Ken Avery these water and to create a bigger waterway that would not trap debris during these flood events, which heretofore had happened significantly in 2006 2013 2011. All three of those were major flood events where the movable dam gates were not fully removed from the water, causing a lot of debris to get trapped into and even causing flood levels to be greater than what they normally would be because of the snagging of debris. And even though the work of the the taskforce report was done in January, we've continued to assist with this whole aspect of flood damage reduction in the Mohawk River Basin. And we'll be continuing on that throughout the rest of this year. And hopefully in the next year. Another aspect that we helped out with is managing water in the 60 mile pool between Rochester and Lockport. It might be hard to believe this, but there's 64 miles between a lakh 33, which is actually in Brighton and lakh 34, which is in Lockport level pool of water. And for that that whole water body is now being considered as as a means to release water for two reasons. One is to provide for irrigation to farmers and farms nearby. It's It's a well known fact that you can grow higher value crops if you have irrigation at your disposal. And they're looking at going into irrigation in a bigger way than they already do. By using the canal system more than they do today to draw in water from the Niagara River, which is actually where the canal is fed in the western section. The other aspect is because there's a bunch of structures along the 60 mile pool, they're called waste gates. You can actually regulate the water by operating the Gates says that you can let water out here you can let it out there you can make gate adjustments for irrigation. But another idea has been to use the gate adjustments in the fall season as to attract fish from Lake Ontario up some of the big tributaries Oh, interesting.
Stacy Lake So to promote sport fishing and yeah,
Ken Avery and such as Oak Orchard Creek, Johnson Creek 18 Mile Creek, these are pretty good sized streams that discharge into Lake Ontario. And they're really loved by fishermen. But the idea of providing our water actually serves to attract fish very similar to like a fish ladder. When you build the fish ladder, you have what's called the traction flow flowing through the fish water or through the through the fish way. And that water is it flows through attracts the fish to come up the fish way
Stacy Lake I think what's so interesting about listening to you talk about this is the interconnectivity amongst all the waterways here in upstate New York. You know, in my past, I've learned a lot about how lucky we are here in New York to have such ample water supplies, and to listen to how interconnected all the tributaries that canal system, the Great Lakes all the way out to the ocean, how connected they are is really impressive.
Ken Avery So we continue to be involved in a few other aspects of this. Some Whitewater, to Whitewater facilities are being looked at in a couple of different locations on the canal system. And there will be some additional endeavors and hope in the near future that I'm that aren't quite ready to be talked about. But
Stacy Lake we'll have you back so you can share the details when you're able to
Ken Avery That's right. But it's been a wonderful opportunity to use our experience on the canal system in a new way really, and in a way that seeks to benefit New York State residents in a way that the canal has never until now is never thought to be possible. Yeah help in such ways.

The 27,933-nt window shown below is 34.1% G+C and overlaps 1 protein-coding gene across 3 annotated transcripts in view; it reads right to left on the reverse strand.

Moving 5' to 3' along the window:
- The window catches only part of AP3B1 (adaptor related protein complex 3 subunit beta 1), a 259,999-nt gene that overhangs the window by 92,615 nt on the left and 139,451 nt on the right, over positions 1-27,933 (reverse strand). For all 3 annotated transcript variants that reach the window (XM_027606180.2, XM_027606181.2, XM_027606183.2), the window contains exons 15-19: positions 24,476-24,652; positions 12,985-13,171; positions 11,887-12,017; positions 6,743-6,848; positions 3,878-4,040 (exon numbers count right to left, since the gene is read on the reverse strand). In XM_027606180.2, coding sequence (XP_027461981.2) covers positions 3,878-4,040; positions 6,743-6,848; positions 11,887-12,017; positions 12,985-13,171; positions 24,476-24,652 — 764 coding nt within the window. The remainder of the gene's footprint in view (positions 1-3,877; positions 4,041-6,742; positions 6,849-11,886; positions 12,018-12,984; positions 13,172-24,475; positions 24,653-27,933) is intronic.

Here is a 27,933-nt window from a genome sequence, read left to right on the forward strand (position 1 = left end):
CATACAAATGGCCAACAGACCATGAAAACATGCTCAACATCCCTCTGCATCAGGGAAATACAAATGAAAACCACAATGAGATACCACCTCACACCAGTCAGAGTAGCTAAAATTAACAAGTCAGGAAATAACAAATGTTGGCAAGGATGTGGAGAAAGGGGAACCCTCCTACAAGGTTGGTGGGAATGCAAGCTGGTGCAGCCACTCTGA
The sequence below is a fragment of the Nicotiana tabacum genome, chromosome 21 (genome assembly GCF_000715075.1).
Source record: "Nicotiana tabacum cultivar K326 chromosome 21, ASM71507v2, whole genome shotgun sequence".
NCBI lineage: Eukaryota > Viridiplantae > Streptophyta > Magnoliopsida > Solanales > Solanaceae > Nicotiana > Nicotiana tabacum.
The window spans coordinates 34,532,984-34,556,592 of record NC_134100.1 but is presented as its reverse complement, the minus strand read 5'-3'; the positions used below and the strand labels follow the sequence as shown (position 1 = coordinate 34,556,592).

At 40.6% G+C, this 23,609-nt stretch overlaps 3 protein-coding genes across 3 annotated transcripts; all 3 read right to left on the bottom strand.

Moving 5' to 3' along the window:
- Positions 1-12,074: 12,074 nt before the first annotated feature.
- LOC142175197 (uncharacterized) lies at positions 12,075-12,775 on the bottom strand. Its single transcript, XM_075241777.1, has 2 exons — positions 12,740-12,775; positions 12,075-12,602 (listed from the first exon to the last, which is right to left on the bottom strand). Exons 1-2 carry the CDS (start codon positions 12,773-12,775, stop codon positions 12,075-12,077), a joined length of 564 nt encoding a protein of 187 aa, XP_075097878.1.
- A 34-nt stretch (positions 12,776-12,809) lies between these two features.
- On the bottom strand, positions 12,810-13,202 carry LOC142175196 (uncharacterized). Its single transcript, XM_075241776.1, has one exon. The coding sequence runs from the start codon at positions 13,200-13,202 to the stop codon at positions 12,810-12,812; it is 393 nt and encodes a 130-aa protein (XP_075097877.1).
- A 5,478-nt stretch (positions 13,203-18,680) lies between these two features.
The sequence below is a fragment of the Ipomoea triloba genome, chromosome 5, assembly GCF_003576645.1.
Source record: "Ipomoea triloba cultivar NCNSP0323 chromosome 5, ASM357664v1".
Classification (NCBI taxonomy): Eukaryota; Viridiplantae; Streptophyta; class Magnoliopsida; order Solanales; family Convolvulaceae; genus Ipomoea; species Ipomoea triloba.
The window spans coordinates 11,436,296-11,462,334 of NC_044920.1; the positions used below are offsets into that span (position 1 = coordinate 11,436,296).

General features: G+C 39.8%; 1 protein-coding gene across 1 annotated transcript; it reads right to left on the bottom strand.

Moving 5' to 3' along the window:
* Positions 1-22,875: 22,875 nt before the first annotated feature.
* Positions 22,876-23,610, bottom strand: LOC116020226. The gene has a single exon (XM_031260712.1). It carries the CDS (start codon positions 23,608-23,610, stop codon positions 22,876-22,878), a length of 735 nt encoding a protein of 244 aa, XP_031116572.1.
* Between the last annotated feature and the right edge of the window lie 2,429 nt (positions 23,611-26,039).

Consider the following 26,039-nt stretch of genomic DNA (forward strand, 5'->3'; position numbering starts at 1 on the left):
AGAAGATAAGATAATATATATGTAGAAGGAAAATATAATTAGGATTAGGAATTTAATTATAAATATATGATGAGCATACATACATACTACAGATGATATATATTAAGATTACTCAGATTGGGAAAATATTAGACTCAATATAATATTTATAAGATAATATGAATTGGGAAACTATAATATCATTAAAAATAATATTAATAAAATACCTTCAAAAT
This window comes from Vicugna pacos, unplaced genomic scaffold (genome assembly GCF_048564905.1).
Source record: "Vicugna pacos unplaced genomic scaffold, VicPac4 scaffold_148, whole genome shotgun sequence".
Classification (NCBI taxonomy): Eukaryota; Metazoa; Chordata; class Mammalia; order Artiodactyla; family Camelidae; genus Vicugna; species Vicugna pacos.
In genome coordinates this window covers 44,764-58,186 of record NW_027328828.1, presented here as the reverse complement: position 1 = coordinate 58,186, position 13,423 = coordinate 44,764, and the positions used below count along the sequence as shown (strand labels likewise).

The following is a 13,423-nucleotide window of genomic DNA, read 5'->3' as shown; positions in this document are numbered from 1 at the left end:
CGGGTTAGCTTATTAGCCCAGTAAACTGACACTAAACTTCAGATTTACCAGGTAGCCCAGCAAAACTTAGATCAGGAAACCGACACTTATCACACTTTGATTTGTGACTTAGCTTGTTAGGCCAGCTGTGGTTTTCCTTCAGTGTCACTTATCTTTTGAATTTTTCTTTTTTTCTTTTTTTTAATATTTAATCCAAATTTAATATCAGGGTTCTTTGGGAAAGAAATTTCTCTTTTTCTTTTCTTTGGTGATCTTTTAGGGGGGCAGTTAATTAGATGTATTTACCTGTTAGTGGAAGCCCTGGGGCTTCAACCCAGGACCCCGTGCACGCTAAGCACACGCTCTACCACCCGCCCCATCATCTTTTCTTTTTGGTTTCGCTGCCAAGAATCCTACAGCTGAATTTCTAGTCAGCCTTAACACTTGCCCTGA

Stacy Lake When you think about all these opportunities, you think about the goals and the plan and everything. What are you personally most excited about?
Ken Avery Well, I have to go back to when the head that we have Ah, the canal competition. It was open to anybody at any companies to submit ideas. In fact, Bergman is a firm submitted three ideas.
Stacy Lake And this was to help map out the taskforce plan. Right. Okay, right.
Ken Avery And what was interesting is though, the one that I chose was flood damage reduction. And I had the idea that from a few projects that we had worked on, including the moveable dams and including for some of the work we had done in the West river wall in Rochester, the idea that the canal couldn't be better used to reduce flooding. The The interesting thing and looking at it in hindsight, is that, as I look back on my proposal for that, I was not thinking big enough, I was not thinking the way that the evaluation committee was thinking. And yet, even though my proposal didn't get accepted as such, flood damage reduction has become a big part of this aspect. And I'm, and my team are a big part of implementing it. So even though we didn't win the competition, per se, we've been able to be involved in supporting this great initiative. And so I guess I would say that the the flood damage reduction aspect of it, which is come back in a really wonderful way, to us here at Bergman is something I'm very excited about. Yeah,
Stacy Lake it sounds like it'll, it'll bring a lot of positives to the community and to people that live and work and have land along the canal system. Yeah, well, and I get to see you and your team on a fairly regular basis. I know how passionate you all are about the canal and just making the waterways here in New York and all of the states that we serve as the best they can possibly be. So it's really exciting. Ken, is there anything else that you'd like to share with us today before we sign off here?
Ken Avery Well, I just appreciate being able to share with you and others about the canal system that I've taken a great interest in and which the people here at Bergman have done such a wonderful job of supporting in the past. And in a new way going forward. We all look to continue to support the canal and these fresh in new initiatives for the benefit of all people across New York state.
Stacy Lake That's great. Well, we'll definitely stay in touch with you and your team. And we'll hopefully get some updates along the way here. Ken, thank you again, this has been fantastic. To our listeners. Thank you for joining us on this episode of Insights by Bergmann. We have a lot more exciting topics coming up in the near future. So please stay tuned. And just a reminder that this and all of our podcast episodes can be found at Bergmannpc.com/podcast or on your favorite streaming channels including Spotify, Apple, podcasts, Stitcher and many, many more. Until next time, I'm Stacy Lake with Insights by Bergmann.